Giphy.com’s Drop on Google – Things You Should Never Do
Two Weeks ago, Barry Schwartz wrote the following blog post: “Giphy CEO: We Own Happy Birthday On Google. Next Day They Get Hit”. And indeed, Giphy.com has lost 91% of their Visibility in the UK, 84% in the USA, 87% in France, 88% in Italy, 83% in Germany and 85% in Spain.
Barry then asked his readers if we think that Google smacked them because of the article released by FastCompany. Well, I would like give you my opinion in this blogpost.
Digging Into the Domain Architecture
There are many reasons why a domain may drop on Google. Due to this, you have to dig deeper as part of your domain analysis, in order to find out if the entire domain has been affected or just one host, a directory or maybe just one very import URL – with many keyword rankings on Google. In doing so, you are able to arrive at more focussed conclusions, make better decisions and take better actions.
(1) You should start analyzing the hostnames:
Here, we can clearly see that 3 of the 4 different hostnames on Giphy.com are almost irrelevant on Google and that the drop occurred on the non-www host giphy.com/.
(2) Now, go into the host giphy.com/ and take a look at the directories:
After seeing this chart it’s very likely that the most experienced SEOs already know what might have happened with Giphy.com. But let’s take a look at the Visibility of the different directories first. In doing so, we can see this is not a domain-wide penalty, as there are many parts that are still growing on Google:
(3) Now let’s analyse the directory https://giphy.com/search/.
This directory alone had a visibility score of 153.78 points (the entire instagram.com domain has 153 points!), and now it dropped to 4.19. It was ranking for 116,027 keywords and now there are only 12,323 left, of which only 268 are in the Top 10. In other words, this directory was responsible for 96% of the entire Visibility of Giphy.com. Now it is simply gone.
Search is Google’s Cores Business
Google has been making it plain, for years, that they do not want to have search-results within their index:
“It’s still good to clarify that Google does reserve the right to take action to reduce search results (and proxied copies of websites) in our own search results.” – Matt Cutts March 10, 2007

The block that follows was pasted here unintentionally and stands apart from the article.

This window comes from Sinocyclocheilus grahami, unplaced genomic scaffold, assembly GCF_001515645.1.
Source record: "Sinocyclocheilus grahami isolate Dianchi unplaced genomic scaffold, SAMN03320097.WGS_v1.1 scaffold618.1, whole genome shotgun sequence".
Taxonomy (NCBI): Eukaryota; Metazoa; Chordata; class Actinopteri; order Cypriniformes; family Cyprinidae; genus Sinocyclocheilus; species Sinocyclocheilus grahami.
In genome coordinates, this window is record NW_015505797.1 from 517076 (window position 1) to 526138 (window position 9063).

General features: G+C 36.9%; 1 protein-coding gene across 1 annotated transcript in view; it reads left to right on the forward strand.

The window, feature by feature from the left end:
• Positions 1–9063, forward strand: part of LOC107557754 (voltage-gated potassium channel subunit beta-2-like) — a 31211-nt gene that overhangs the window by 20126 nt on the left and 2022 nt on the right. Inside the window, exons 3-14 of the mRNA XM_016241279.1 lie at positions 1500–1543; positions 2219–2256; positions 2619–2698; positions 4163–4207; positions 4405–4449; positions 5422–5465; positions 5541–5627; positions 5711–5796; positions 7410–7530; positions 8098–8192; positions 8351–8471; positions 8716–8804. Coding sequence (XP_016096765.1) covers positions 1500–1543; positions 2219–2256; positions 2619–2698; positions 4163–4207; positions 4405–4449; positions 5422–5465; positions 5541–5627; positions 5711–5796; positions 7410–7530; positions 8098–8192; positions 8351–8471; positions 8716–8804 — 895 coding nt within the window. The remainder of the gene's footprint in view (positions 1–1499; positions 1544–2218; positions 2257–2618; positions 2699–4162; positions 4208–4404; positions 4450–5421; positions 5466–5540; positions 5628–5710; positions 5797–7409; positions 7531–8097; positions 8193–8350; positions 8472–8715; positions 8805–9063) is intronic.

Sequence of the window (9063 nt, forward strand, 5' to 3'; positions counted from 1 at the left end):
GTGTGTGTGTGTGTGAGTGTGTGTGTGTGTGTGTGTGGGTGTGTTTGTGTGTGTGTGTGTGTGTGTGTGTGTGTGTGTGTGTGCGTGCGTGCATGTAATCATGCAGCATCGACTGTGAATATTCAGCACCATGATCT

Experienced SEOs know very well that you should never allow Google to index your internal search results. And that is exactly what Giphy.com was doing. The URL ranking for the keyword “happy birthday” not only looks like an internal search result, it is an internal search result:
If you type “happy birthday” into the search bar on Giphy.com it will automatically generate this URL: https://giphy.com/search/happy-birthday – you can try it out yourself by typing nonsense into the search bar (or letting your cat walk over the keyboard), which will create a new URL.
An example could be “Giphy drops on Google“. Et voilà!
That worked very well for them, as they were ranking on the top of Google’s search results for the keyword “happy birthday” for the past 3 years:
But now, this is not the case anymore and all these keywords are ranking from the second page of Google’s search results onwards:
Do you Think Google Smacked Them Because of The Fast Company Article?
4 Years ago, the well known lyrics website “RapGenuis.com” (today Genuis.com) was building links for the keyword “Justin Bieber” by using unscrupulous tactics. Matt Cutts got wind of it and announced on the Hacker News thread “we’re investigating this now”. Shortly afterwards, RapGenuis.com was penalized. They went on to say the following for themselves: “We overstepped, and we deserved to get smacked”
As far as Giphy is concerned, if you are loudly claiming that you are The search engine for gifs and you are number one on Google on a multitude of different channels, I would definitely take a look at your domain if I worked for Google. It’s that simple.
The Missing Piece
Giphy.com is not the first domain which allowed Google to index their internal search results. We reported on a number of similar cases in the past, Softonic and Cnet for example. Both were cases where the domains received a notification from Google within their Google Search Console related to “thin content”.
In manual actions, Google usually moves all your search results on the first 4 result pages backwards, to pages 5, 6, 7, etc. In other words, you will not show up before page 5. It was long called “the -50 penalty”:
(1) Ranking distribution for Softonic.com/s/ in June 2016:
(2) Ranking distribution for Download.cnet.com/s/ in August 2016:
(3) Ranking distribution for eBay.com/bhp/ in June 2014:
But Giphy.com does not show the same pattern. It was eliminated entirely from Google’s search results. We recorded 210,843 different URLs for the directory /search/ before the drop and now, if we use the site: command on Google, we see this:
A similar case to Giphy.com was the one of Search.com (who are, coincidentally, also part of CBS Interactive, just like CNET.com), where they were also expelled because they let their search results being indexed on Google.
To shine more light on the story and help Giphy.com, I tried to get in touch with their team, but sadly I never received an answer. Without Giphy’s confirmation that they also received a “thin content” manual action, I would prefer to keep this blog post as an opinion piece.
Nonetheless, I am extremely interested to hear what your opinions are on this matter. Let me know in the comments.
I hope you like it and have a nice and successful day!